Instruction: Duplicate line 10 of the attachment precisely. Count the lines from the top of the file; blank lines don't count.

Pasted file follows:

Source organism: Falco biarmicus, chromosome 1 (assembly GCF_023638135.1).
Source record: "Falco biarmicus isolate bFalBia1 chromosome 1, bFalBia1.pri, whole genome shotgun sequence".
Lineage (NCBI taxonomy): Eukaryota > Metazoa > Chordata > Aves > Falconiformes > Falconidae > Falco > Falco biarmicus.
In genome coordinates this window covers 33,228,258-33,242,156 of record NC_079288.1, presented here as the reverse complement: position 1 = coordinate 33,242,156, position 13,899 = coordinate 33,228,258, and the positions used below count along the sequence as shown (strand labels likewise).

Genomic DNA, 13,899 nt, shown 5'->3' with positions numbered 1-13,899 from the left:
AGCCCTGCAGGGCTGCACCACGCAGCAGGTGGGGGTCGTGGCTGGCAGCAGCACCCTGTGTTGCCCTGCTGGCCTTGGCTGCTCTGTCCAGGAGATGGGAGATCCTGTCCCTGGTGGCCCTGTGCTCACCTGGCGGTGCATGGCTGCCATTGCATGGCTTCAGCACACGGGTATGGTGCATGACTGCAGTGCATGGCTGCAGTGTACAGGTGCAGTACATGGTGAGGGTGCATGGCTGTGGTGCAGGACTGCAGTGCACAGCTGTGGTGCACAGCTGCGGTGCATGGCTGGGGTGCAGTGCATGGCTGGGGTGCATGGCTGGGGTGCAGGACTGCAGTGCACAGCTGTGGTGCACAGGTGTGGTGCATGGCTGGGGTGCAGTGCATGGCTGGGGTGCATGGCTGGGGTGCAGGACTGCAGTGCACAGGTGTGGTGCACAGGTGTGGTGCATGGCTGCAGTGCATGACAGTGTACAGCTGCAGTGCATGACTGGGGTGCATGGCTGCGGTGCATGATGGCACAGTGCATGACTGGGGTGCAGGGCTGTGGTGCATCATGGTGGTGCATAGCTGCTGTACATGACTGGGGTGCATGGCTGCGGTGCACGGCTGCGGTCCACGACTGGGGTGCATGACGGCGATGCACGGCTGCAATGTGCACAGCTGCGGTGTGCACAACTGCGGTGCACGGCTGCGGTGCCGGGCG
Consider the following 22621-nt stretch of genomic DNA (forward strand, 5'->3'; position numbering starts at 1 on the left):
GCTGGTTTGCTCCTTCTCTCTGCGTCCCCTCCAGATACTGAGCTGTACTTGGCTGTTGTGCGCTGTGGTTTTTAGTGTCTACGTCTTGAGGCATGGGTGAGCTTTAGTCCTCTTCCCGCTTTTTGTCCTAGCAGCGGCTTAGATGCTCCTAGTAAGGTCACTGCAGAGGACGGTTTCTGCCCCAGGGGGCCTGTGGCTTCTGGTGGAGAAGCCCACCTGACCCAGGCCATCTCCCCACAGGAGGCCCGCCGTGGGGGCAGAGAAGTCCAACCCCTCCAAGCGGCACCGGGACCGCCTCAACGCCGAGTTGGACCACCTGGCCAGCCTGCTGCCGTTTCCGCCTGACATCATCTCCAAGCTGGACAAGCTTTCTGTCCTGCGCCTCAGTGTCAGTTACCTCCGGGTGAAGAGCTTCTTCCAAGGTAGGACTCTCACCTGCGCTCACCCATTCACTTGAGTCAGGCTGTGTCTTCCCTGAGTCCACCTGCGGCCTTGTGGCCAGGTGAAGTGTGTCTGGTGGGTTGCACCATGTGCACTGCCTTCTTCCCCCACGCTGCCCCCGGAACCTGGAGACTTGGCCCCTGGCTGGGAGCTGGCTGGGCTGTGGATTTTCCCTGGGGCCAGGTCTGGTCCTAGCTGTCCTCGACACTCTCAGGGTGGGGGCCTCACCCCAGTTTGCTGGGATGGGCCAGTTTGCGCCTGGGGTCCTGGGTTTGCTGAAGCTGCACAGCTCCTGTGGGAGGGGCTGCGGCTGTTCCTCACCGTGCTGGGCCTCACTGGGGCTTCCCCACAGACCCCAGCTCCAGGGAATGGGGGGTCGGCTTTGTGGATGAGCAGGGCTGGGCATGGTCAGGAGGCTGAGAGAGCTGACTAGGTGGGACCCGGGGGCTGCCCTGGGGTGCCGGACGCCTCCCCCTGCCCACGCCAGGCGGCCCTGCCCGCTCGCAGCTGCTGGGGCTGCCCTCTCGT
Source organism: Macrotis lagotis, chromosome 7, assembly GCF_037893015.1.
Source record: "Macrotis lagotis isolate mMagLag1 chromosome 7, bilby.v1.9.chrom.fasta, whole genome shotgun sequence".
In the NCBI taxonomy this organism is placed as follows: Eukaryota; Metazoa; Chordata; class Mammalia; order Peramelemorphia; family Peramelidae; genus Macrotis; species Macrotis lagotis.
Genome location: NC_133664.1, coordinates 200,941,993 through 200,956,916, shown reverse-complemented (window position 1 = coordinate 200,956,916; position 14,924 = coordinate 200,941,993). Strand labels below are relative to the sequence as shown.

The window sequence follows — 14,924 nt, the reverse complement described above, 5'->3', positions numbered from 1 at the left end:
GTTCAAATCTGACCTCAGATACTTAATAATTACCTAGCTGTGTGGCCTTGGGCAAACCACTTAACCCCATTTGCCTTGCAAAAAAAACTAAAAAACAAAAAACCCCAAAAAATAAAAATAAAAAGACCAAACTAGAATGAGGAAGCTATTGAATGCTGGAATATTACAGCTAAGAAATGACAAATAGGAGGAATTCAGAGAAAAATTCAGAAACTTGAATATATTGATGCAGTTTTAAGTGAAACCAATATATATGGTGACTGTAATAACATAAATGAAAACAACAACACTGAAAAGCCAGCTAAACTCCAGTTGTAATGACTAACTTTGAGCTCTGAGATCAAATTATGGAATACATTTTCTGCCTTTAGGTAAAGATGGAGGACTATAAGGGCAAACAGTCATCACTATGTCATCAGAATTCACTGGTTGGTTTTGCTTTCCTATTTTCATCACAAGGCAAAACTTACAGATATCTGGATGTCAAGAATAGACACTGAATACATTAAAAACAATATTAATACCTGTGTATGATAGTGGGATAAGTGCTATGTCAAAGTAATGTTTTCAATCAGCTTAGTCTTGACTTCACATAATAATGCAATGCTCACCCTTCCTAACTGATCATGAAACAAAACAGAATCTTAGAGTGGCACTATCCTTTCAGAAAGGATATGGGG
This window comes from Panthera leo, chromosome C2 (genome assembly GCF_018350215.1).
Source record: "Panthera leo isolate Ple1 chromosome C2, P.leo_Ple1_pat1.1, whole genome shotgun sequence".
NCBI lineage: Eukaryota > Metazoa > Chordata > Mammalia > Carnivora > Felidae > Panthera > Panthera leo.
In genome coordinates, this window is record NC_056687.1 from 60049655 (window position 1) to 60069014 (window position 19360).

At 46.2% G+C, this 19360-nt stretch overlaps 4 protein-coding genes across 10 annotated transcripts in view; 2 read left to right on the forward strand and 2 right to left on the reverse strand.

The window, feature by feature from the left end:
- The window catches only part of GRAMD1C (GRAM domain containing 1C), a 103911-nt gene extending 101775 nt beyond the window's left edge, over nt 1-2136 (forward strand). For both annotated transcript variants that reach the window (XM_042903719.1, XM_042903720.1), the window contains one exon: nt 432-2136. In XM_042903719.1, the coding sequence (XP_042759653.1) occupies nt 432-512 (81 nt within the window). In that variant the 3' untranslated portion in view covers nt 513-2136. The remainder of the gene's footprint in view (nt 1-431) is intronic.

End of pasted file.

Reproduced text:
Source record: "Macrotis lagotis isolate mMagLag1 chromosome 7, bilby.v1.9.chrom.fasta, whole genome shotgun sequence".